Saturday, 22 May 2010

Down and Out in Slander and Libel

This is an edited version of this week's Bad Law column.

Many would perhaps not think of legal blogging as political blogging.

However, in my view, legal blogging can be incredibly political; indeed, more political than the endless and usually derivative partisan political blogs.

Law in action is, of course, very small ‘p’ political.

Choices are made about how to use – and misuse - the coercive power of the state and the courts: for example, whether to issue a libel claim form, or to bring a prosecution.

As a result of these choices there can be a real impact on public order or public debate, and adverse real effects on the day-to-day liberty and freedoms of citizens.

Politics simply does not end with the high-level policy and rule making of politicians and civil servants.

And so political blogging should not end with monitoring the comings and goings of the political class, who are in any case often indistinguishable from each other in any substantive policy terms.

Indeed, it can be argued that some of the more interesting political blogging starts where involvement of the political class ends: that is, with how policies and rules are implemented, and the effect of such policies and rules in concrete human situations.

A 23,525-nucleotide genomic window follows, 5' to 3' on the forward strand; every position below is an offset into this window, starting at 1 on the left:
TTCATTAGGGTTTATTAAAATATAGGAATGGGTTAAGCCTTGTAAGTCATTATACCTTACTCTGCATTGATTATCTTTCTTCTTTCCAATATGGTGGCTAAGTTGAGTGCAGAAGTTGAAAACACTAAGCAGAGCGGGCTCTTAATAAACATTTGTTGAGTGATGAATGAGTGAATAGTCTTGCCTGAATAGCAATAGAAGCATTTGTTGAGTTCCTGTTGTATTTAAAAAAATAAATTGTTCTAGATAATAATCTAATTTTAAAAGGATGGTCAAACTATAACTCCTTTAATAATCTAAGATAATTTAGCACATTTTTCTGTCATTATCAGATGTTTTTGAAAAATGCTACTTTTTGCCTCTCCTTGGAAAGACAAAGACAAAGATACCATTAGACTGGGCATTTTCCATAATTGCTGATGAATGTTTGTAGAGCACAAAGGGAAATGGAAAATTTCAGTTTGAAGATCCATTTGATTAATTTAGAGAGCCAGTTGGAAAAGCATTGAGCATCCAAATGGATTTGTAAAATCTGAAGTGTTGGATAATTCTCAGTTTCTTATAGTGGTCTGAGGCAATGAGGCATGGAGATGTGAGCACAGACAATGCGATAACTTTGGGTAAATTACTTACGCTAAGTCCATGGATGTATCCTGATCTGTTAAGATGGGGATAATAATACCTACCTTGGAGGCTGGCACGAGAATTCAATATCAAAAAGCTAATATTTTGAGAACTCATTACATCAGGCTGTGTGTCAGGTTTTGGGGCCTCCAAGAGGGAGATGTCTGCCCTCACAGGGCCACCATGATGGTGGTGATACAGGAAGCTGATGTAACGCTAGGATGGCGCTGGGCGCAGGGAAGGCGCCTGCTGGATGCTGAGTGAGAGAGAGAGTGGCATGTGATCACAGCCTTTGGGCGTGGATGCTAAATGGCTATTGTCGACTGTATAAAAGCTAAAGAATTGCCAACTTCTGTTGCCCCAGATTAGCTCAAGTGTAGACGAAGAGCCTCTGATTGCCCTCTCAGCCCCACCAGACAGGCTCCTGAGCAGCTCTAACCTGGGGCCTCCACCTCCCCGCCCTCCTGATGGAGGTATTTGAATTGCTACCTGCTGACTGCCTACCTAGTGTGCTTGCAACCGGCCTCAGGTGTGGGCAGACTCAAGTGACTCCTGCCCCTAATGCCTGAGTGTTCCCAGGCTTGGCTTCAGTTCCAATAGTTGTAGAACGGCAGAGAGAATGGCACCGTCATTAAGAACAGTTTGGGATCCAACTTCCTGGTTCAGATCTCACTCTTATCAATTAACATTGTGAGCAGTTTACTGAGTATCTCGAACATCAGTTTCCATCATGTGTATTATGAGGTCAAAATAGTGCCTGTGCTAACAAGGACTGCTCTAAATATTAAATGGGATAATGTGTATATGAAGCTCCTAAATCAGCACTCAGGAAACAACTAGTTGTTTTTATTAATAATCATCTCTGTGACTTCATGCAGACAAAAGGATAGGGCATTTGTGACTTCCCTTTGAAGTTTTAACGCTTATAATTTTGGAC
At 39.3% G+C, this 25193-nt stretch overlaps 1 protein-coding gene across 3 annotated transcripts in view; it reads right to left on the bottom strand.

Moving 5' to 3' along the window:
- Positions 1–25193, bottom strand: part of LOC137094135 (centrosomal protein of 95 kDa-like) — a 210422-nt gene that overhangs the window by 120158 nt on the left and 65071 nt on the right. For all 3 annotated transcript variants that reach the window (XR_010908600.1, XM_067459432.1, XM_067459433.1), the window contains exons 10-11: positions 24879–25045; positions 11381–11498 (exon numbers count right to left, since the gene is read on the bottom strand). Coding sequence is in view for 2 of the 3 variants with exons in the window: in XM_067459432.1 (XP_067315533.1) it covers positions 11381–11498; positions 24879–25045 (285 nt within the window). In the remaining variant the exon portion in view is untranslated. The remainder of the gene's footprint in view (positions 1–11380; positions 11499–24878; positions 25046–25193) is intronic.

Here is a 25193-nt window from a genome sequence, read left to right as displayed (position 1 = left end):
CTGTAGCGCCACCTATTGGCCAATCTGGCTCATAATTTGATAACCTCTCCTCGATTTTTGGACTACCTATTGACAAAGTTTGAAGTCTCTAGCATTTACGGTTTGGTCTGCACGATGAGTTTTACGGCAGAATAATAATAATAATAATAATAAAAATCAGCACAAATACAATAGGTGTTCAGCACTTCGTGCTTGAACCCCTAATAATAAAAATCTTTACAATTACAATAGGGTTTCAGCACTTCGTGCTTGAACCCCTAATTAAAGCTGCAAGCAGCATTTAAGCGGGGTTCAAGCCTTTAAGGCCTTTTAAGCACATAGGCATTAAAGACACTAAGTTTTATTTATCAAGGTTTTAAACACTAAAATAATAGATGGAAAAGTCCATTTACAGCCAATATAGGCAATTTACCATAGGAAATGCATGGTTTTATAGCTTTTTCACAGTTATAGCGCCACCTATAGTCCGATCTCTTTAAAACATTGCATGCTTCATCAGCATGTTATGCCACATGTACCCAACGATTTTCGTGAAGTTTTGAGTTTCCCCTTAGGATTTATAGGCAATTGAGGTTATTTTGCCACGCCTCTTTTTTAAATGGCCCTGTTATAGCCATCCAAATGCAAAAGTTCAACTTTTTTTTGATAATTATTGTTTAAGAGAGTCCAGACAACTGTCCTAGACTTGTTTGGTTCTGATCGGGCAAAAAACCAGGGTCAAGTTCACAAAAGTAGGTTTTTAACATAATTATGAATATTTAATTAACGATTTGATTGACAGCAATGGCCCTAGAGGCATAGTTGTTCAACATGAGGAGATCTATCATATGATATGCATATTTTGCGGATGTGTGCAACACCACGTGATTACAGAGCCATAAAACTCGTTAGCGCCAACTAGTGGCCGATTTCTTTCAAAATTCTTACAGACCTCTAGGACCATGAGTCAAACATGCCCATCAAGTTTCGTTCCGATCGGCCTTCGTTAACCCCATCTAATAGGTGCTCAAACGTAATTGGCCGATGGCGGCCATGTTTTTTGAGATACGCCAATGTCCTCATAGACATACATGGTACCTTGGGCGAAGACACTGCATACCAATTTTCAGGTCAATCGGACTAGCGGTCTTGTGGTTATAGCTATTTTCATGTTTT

George Orwell rarely wrote about Westminster and Whitehall.

His most brilliant political writing was about the effects on the ground: in the Spike, or at a hanging, or in the trench, or shooting an elephant, or just sitting uncomfortably inside either Victory Mentions or the Ministry of Truth.

One wonders what Orwell would have thought of defamation actions; but I hope he would have approved of the followers of this blog looking at how they actually work in practice, and the effects of those actions on free speech and public discourse.

And so I hope he would have joined us spending our time down and out in slander and libel.


No purely anonymous comments will be published; always use a name for ease of reference by other commenters.


Dr. Brian Blood said...


regarding Burmese Days, we read that:

Richard Rees, the long-term editor-proprietor of The Adelphi, subsequently declared that Orwell's judgments “are clear cut black and white”; Orwell has demonstrated forcefully that the “British Empire is brutal and corrupt...” Gollancz, who not long before had to withdraw a book and pay damages, and who worried that publishing Burmese Days might again result in legal action, hesitated to bring out the book ... An English edition was brought out by Gollancz in June 1935. Subsequently, an unhappy Orwell called the Gollancz edition “garbled”.